Streptococcus pneumoniae infection promotes the long-term development of an atherosclerotic phenotype in atheroprone ApoE-deficient mice

Lisa Peters (Berlin)1, S. Simmons (Berlin)1, L. F. Ginsbach (Berlin)1, P. Ramezani Rad (Berlin)2, V. Nageswaran (Berlin)2, M. Brack (Berlin)3, U. Behrendt (Berlin)3, G. Nouailles (Berlin)3, A. Haghikia (Berlin)2, M. Witzenrath (Berlin)3, W. Kübler (Berlin)4

1Institut für Physiologie, Charité - Universitätsmedizin Berlin Labor für Lungenkreislaufforschung, Nachwuchsgruppe Immunodynamik Berlin, Deutschland; 2Charité - Universitätsmedizin Berlin CC 11: Med. Klinik für Kardiologie Berlin, Deutschland; 3Charité - Universitätsmedizin Berlin Klinik für Pneumologie, Beatmungsmedizin und Intensivmedizin Berlin, Deutschland; 4Charité - Universitätsmedizin Berlin Institut für Physiologie Berlin, Deutschland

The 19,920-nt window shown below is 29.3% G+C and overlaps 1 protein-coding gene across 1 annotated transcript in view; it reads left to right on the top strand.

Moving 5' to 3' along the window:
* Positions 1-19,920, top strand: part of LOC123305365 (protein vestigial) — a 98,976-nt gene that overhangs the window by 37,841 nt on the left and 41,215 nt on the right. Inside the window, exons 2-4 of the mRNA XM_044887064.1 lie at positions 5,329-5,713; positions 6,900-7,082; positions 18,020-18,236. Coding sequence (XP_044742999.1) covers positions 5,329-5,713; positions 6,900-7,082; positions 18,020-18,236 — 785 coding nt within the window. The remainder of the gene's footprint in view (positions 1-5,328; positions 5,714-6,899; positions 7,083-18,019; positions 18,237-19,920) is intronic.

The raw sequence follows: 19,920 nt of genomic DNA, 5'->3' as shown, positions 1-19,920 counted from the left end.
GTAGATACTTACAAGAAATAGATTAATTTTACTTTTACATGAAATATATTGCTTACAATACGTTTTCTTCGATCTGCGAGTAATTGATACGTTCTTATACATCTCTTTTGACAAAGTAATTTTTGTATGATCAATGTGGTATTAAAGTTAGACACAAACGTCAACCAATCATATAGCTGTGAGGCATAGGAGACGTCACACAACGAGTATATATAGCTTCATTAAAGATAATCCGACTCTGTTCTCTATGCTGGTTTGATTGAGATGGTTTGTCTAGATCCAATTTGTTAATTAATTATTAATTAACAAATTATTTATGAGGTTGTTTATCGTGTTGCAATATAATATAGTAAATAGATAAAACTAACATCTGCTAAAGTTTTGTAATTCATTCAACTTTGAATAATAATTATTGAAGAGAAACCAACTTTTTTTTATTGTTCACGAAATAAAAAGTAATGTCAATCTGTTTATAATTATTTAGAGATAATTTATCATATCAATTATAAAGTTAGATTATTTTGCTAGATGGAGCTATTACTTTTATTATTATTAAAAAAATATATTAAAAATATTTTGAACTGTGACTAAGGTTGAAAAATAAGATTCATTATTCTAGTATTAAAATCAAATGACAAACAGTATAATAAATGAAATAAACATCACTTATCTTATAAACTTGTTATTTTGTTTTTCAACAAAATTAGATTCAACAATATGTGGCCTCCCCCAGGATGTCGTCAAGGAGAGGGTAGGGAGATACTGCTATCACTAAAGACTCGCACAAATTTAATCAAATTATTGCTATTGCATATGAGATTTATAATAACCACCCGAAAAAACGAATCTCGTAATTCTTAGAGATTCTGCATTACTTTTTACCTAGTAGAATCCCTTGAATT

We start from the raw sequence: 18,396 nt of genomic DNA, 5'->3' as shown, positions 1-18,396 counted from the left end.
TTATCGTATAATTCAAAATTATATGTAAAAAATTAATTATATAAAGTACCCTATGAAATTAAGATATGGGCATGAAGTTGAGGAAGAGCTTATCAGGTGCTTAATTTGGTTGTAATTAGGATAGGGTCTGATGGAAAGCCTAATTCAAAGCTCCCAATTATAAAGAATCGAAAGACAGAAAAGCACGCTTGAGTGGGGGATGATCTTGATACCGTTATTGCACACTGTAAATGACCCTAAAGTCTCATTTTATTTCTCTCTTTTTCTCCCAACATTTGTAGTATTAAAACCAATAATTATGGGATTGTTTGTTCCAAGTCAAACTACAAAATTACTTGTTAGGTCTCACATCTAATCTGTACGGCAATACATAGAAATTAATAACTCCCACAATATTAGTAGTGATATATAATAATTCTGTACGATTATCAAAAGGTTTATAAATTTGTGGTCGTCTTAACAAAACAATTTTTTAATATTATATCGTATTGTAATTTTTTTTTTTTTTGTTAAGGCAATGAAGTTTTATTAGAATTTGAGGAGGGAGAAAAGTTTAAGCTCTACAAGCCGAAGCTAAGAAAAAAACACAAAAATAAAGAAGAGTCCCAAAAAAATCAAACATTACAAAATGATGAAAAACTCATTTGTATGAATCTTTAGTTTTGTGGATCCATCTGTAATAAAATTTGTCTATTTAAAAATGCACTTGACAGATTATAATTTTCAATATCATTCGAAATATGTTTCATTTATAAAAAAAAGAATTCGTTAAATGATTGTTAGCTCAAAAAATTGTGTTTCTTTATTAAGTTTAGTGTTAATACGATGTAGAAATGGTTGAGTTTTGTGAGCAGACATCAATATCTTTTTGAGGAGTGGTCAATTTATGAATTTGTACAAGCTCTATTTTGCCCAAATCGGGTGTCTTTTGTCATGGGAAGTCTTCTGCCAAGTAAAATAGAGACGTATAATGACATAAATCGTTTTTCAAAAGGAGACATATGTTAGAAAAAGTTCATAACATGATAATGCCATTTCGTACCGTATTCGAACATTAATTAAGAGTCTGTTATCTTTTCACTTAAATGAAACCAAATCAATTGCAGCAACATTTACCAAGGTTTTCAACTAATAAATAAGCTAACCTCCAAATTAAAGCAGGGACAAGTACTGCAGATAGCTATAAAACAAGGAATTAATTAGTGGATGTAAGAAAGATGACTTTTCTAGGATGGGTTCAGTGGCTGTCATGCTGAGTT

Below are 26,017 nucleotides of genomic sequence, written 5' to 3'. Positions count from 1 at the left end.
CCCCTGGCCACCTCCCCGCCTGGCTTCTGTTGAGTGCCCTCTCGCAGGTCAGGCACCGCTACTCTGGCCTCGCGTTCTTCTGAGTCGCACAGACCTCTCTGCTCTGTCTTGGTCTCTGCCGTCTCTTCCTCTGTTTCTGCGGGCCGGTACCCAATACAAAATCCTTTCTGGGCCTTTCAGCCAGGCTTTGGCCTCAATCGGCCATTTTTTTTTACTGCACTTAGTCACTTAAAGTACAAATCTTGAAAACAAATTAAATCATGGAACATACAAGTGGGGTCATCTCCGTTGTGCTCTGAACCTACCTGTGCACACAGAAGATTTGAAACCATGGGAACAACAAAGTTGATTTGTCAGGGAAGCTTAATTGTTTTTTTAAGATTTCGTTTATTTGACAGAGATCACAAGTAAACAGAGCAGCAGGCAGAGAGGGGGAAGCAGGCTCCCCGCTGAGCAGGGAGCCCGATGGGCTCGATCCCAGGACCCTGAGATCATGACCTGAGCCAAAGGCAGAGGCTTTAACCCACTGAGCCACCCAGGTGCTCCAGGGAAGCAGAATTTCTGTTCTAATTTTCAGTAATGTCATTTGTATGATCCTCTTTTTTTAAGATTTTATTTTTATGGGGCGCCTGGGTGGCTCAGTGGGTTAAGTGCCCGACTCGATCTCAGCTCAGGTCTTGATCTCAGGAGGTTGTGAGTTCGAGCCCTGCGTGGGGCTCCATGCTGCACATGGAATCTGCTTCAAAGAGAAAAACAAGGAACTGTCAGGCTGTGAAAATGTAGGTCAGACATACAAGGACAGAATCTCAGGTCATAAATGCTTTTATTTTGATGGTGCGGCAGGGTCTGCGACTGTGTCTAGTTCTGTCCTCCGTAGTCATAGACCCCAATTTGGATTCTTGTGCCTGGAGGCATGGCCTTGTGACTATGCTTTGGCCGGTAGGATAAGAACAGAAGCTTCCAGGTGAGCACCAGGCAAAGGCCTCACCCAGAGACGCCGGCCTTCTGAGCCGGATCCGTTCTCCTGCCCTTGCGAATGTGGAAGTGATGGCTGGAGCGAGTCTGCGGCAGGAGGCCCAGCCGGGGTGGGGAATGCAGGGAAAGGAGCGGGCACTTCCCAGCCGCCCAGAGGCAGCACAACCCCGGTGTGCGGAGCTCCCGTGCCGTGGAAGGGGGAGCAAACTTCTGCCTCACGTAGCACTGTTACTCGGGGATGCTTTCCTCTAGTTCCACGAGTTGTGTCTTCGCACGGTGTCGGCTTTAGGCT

Background: Epidemiological studies have identified pneumonia to be closely linked to an increased risk for cardiovascular events. Potential causality of this association, however, remains to be established, and underlying mechanisms are yet to be resolved. Here, we tested the hypothesis that prior pulmonary infection with Streptococcus pneumoniae accelerates the development of an atherosclerotic phenotype in mice. Such a phenotype would explain the increased cardiovascular risk in the epidemiological data. Methods: Atheroprone ApoE-/- mice were fed a high fat diet, and after 6 weeks nasally infected with either 2.5 x 107 S. pneumoniae or vehicle control. Antibiotic therapy was initiated 60h post infection (p.i.) by s.c. injections of ampicillin on 5 consecutive days followed by oral administration of amoxicillin for 10 days. At days 35 or 90 post-infection, aortas were harvested and assessed for vasoreactivity and arterial stiffness by wire myography. Morphological changes of the aortic vessel wall and eNOS expression levels were quantified by western blot and histological stainings. Results: Unexpectedly, 35 days p.i. aortas of infected mice presented with decreased aortic stiffness, increased endothelial-independent vasorelaxation and decreased wall thickness due to lower collagen-1 expression and reduced elastin fragmentation when compared to sham animals. After 90 days, however, these effects had reversed and animals with prior pneumonia showed increased aortic stiffness, attenuated endothelial dependent vasorelaxation that was associated with reduced eNOS protein expression and phosphorylation, and increased atherosclerotic plaque burden relative to vehicle control. Conclusion: Single episodes of pneumonia promote a delayed pro-atherogenic phenotype that manifests as endothelial dysfunction, aortic stiffening and enhanced plaque burden. Underlying mechanisms are currently under investigation to identify risk predictors for patient stratification and clinical targets for prevention of cardiovascular disease following pneumonia.

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